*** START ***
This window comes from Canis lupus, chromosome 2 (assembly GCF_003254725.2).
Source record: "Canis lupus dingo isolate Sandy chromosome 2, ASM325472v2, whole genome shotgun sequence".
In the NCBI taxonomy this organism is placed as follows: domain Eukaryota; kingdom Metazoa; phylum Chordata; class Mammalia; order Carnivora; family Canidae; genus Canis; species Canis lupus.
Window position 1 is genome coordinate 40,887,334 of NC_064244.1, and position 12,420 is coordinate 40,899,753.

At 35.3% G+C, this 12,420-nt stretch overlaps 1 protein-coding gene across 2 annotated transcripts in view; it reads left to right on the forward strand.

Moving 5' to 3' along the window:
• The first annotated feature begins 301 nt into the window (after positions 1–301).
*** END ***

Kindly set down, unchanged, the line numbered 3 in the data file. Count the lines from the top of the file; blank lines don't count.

In the NCBI taxonomy this organism is placed as follows: domain Eukaryota; kingdom Metazoa; phylum Chordata; class Mammalia; order Carnivora; family Canidae; genus Canis; species Canis lupus.